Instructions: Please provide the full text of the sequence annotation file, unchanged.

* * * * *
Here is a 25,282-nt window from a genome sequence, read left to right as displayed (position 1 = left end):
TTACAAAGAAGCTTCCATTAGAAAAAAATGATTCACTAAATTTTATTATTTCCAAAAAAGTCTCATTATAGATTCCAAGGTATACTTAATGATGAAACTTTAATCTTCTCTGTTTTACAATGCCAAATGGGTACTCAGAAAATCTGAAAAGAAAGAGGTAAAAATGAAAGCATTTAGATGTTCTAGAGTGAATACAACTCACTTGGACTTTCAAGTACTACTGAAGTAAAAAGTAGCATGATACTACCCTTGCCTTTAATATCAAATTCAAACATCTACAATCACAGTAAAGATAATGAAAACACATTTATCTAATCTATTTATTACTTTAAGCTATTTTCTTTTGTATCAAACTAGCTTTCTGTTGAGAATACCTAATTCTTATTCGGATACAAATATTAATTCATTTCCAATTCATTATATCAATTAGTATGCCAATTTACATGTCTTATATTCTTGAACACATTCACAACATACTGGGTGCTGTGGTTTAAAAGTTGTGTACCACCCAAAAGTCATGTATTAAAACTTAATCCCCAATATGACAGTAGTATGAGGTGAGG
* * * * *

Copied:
Here is a 25,282-nt window from a genome sequence, read left to right as displayed (position 1 = left end):
TTACAAAGAAGCTTCCATTAGAAAAAAATGATTCACTAAATTTTATTATTTCCAAAAAAGTCTCATTATAGATTCCAAGGTATACTTAATGATGAAACTTTAATCTTCTCTGTTTTACAATGCCAAATGGGTACTCAGAAAATCTGAAAAGAAAGAGGTAAAAATGAAAGCATTTAGATGTTCTAGAGTGAATACAACTCACTTGGACTTTCAAGTACTACTGAAGTAAAAAGTAGCATGATACTACCCTTGCCTTTAATATCAAATTCAAACATCTACAATCACAGTAAAGATAATGAAAACACATTTATCTAATCTATTTATTACTTTAAGCTATTTTCTTTTGTATCAAACTAGCTTTCTGTTGAGAATACCTAATTCTTATTCGGATACAAATATTAATTCATTTCCAATTCATTATATCAATTAGTATGCCAATTTACATGTCTTATATTCTTGAACACATTCACAACATACTGGGTGCTGTGGTTTAAAAGTTGTGTACCACCCAAAAGTCATGTATTAAAACTTAATCCCCAATATGACAGTAGTATGAGGTGAGG